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Interbane wrote:
RT: "So where is the germ of truth? I think Spinoza got it right in equating God and nature, that is, seeing God as a name for the ultimate reality which determines our fate." I think anything to do with gods and magic and miracles is most definitely the wrong direction from the truth. If there were a germ of truth in the bible, it is in the value of love, and other morals that aren't dependent on magic or gods.
In practical terms, our God is what we value most highly. So, your saying the germ of truth in the Bible is the value of love, is another way of saying that love is the God of the Bible, and that other seeming Gods in the book are false. This also aligns with many comments from Jesus. We should decouple the discussion of Gods from the interpretation via magic and miracles, which have been shown to be scientifically impossible.
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RT: "I think of love as a name for the symbiosis of natural systems, including hidden links operating at subtle unknown levels.From all angles, this idea, if analyzed, is only useful for one singular purpose; to validate the idea of a god. You are working backwards, from the idea of god, to what is real. If you start with what is real, you won't need to imagine these subtle hidden links at unknown levels because, very simply, god doesn't exist.
Of course there are subtle hidden links at unknown levels. The world climate is interconnected and has many systemic links which science has not yet understood. The interesting thing for the earth is that ecosystems seem to have internal balancing thermostats, retaining their stability in ways that we do not understand. This symbiosis is entirely natural, but hidden and complex.
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RT: "This idea of natural love as the tendency towards complexity also links to what scientists have postulated as the anthropic principle, the observation that our universe provides the conditions which enabled humanity to evolve."I think the tendency towards complexity isn't due to such a vague idea, but rather to the fact that there is a certain level of complexity that is ideal for replication. It's almost analytic in it's simplicity, but it explains the phenomena in it's entirety.
That is a big call. You are saying that when a system gets too complex it becomes less able to replicate. There is no evidence for this. Intuitively, the more complex a natural system becomes, the greater its internal robustness, but also the greater its susceptibility to new external shocks. The anthropic principle is not vague, but rather an analytic description of necessary conditions for the emergence of humanity. Analytically, the universe must be such as to enable human life.

The more difficult synthetic logical argument is that love, understood as hidden linkages, is essential for human life, and is somehow built in to the emergence of complexity. Calling this phenomenon God, as per the epistle of John, is a useful way to interpret our complex context.
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Many of your reasonings it seems, if lead to their ultimate conclusion, would place credit for the construction of natural laws on a god, at the beginning of the universe. Everything else not only is frowned upon by ockham's razor, but is the complete and total opposite.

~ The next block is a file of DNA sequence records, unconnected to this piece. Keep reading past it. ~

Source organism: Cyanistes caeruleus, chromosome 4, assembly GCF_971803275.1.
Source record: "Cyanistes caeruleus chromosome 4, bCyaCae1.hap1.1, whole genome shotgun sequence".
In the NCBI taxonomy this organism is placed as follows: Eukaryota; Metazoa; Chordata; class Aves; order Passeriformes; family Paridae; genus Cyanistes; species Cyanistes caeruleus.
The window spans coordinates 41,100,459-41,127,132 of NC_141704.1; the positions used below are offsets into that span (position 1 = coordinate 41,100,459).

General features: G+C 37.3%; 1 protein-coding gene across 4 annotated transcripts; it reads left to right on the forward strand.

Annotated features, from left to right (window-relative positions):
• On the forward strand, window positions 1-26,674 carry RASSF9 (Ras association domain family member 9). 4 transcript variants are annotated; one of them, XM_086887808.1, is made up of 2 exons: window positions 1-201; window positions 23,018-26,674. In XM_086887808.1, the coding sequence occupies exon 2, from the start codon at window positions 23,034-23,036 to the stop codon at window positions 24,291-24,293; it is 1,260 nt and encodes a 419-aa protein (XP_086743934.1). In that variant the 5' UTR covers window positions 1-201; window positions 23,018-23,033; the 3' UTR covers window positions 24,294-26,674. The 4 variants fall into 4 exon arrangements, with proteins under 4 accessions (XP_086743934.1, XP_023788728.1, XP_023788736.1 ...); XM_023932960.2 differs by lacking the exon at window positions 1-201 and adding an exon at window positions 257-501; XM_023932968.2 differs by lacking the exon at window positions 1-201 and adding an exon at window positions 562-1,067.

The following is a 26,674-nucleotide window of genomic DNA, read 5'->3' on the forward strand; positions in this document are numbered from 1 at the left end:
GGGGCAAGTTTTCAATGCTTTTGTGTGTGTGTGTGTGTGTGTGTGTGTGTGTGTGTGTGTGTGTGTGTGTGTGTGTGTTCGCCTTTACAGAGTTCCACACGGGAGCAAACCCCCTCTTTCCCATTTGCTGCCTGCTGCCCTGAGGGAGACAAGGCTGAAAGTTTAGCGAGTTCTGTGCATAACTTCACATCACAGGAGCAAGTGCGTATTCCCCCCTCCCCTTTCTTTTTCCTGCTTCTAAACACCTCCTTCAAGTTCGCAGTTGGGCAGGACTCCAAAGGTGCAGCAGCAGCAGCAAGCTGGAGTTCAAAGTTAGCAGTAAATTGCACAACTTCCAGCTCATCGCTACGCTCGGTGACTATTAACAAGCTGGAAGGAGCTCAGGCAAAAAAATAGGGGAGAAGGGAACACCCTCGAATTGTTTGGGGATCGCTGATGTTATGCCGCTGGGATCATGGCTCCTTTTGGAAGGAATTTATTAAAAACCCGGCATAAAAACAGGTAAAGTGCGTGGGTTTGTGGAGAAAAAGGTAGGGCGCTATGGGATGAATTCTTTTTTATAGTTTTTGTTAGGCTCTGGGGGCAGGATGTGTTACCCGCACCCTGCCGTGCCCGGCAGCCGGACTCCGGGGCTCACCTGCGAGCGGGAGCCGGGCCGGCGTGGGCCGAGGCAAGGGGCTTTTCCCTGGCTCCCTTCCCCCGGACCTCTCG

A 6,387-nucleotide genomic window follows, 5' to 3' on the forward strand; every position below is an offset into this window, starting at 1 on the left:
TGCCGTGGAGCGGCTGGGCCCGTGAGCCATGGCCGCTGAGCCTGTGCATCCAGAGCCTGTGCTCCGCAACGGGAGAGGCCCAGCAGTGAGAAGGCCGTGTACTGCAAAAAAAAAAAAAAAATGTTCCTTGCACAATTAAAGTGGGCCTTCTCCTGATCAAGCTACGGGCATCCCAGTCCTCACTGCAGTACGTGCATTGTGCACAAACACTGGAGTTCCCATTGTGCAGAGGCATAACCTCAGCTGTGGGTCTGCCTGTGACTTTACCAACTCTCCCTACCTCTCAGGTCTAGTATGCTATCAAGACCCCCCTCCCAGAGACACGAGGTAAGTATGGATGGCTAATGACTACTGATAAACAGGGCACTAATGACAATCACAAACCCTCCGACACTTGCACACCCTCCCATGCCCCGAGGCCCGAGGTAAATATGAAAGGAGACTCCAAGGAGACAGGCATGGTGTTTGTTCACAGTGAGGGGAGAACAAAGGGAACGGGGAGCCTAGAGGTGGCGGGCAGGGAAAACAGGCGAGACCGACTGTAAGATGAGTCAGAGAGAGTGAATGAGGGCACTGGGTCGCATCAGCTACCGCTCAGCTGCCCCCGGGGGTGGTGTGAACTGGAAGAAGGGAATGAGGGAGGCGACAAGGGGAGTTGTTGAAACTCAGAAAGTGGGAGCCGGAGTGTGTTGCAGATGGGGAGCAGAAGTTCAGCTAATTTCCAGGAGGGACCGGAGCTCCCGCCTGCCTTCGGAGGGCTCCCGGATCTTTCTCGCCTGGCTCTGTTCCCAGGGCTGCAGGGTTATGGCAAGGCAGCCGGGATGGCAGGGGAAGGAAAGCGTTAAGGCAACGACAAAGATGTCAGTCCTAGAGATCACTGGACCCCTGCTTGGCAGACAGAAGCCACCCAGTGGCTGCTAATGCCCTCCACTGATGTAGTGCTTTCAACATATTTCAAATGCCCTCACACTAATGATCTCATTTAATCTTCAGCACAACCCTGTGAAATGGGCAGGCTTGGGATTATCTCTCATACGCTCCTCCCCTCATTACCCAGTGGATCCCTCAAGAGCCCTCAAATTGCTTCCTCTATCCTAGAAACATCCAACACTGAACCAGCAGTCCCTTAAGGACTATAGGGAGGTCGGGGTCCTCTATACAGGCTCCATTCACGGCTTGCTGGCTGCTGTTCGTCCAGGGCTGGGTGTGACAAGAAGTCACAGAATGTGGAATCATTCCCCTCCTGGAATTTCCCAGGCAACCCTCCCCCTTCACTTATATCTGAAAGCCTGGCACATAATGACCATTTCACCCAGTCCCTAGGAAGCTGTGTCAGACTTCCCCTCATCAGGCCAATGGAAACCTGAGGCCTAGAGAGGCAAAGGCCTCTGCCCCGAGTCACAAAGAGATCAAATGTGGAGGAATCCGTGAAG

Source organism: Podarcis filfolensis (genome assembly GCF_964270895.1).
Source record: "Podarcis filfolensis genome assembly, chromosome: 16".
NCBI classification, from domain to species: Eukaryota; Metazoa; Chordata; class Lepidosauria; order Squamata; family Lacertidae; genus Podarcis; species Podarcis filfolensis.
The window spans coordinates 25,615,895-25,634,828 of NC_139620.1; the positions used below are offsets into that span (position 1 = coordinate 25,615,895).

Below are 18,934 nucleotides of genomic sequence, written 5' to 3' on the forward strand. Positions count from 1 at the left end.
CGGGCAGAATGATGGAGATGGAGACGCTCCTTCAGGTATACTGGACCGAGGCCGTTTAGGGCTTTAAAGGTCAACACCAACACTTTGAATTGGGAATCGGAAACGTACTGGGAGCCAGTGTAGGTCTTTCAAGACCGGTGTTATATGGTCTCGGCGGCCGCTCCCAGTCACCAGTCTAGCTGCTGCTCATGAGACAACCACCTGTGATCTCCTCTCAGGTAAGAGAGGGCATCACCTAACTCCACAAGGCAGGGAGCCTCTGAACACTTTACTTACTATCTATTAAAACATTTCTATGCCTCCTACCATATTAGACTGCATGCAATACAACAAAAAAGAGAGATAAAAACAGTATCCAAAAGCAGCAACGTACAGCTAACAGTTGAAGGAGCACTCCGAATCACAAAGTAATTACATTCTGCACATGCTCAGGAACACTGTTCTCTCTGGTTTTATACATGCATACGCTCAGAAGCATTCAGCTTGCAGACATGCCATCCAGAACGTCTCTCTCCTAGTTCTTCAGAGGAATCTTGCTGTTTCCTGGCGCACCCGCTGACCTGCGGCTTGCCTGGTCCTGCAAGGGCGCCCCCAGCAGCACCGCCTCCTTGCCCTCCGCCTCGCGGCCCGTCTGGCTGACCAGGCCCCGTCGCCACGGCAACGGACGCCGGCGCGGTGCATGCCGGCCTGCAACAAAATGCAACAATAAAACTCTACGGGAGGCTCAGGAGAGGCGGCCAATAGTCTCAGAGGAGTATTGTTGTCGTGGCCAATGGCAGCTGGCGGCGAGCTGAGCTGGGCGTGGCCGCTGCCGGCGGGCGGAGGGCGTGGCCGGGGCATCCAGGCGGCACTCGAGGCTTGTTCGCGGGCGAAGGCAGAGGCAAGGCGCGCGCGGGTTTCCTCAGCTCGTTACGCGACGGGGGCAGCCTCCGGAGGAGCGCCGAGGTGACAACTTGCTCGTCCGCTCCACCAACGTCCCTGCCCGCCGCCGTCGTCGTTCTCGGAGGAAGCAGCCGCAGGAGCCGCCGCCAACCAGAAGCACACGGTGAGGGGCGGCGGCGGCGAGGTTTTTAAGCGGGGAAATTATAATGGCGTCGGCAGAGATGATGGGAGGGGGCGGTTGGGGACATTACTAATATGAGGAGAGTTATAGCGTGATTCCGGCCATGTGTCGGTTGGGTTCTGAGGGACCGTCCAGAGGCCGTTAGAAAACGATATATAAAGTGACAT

No, I don't think of God as an intentional cosmic creator, except in the sense that natural law provides the structure of reality. Language about God makes more sense as a way of explaining human identity and potential. Good goals need to be aligned with natural law, and can helpfully be codified by the idea that they are from God, representing a shared vision.
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What is the explanatory breadth of a hidden connectedness in nature? You could claim that it's useful at some level, but where? Everything already has an explanation, and those that don't are foiled by known unknowns, if that makes sense.
The Biblical term Logos (Reason, Word) can be understood as hidden connectedness. Science is continually seeking new regularities in nature, hidden to previous view. Your Rumsfeldism (:)) ignores the unknown unknowns, the hidden connections in nature which may be determinant for fate. Saying that 'everything already has an explanation' with no recourse to unknown unknowns is a great way to tempt fate. A better approach is to say, yes there are unknown connections, because we don't understand everything, and we should retain an open mind about the nature of the unknown. It could be that ideas from religion have insight into things that are unknown by science.
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The only explanatory breadth of hidden connectedness or god as love or an overarching unity... is to claim there is a god. There is no other reason to make these hypotheses! They don't explain why we've evolved or why we love, or help with decrypting the meaning of sacred texts, nor do they provide a useful framework for the explanation of any natural phenomenon.
Of course there is an overarching unity in reality. Invoking it is not a way to claim another entity, but to argue there is a real sense in which all reality is moving in a single direction, just as our planet is spinning around the sun. if there is a sense in which the complex unity of our planet is in some way loving, that is, forgiving towards erring entities within it, this provides a naturalistic way to interpret John's identification of God as love.